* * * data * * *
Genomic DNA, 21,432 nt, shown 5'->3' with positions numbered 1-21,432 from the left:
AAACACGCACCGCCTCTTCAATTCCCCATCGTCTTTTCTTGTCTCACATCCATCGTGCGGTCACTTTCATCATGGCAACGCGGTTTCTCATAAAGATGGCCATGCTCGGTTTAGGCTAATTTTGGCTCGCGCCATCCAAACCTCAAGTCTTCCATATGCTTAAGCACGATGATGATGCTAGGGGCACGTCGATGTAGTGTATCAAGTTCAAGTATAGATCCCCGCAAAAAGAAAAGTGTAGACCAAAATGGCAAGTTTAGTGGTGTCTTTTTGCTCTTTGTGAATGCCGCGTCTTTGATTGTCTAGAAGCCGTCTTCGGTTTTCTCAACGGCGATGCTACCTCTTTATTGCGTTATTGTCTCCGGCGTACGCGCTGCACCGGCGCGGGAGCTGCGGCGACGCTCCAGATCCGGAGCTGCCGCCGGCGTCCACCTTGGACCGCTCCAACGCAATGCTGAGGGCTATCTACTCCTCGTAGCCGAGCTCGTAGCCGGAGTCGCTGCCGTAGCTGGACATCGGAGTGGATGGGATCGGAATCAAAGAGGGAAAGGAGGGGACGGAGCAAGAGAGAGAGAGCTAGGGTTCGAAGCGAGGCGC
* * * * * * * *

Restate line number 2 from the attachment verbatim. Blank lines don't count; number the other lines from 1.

AAACACGCACCGCCTCTTCAATTCCCCATCGTCTTTTCTTGTCTCACATCCATCGTGCGGTCACTTTCATCATGGCAACGCGGTTTCTCATAAAGATGGCCATGCTCGGTTTAGGCTAATTTTGGCTCGCGCCATCCAAACCTCAAGTCTTCCATATGCTTAAGCACGATGATGATGCTAGGGGCACGTCGATGTAGTGTATCAAGTTCAAGTATAGATCCCCGCAAAAAGAAAAGTGTAGACCAAAATGGCAAGTTTAGTGGTGTCTTTTTGCTCTTTGTGAATGCCGCGTCTTTGATTGTCTAGAAGCCGTCTTCGGTTTTCTCAACGGCGATGCTACCTCTTTATTGCGTTATTGTCTCCGGCGTACGCGCTGCACCGGCGCGGGAGCTGCGGCGACGCTCCAGATCCGGAGCTGCCGCCGGCGTCCACCTTGGACCGCTCCAACGCAATGCTGAGGGCTATCTACTCCTCGTAGCCGAGCTCGTAGCCGGAGTCGCTGCCGTAGCTGGACATCGGAGTGGATGGGATCGGAATCAAAGAGGGAAAGGAGGGGACGGAGCAAGAGAGAGAGAGCTAGGGTTCGAAGCGAGGCGC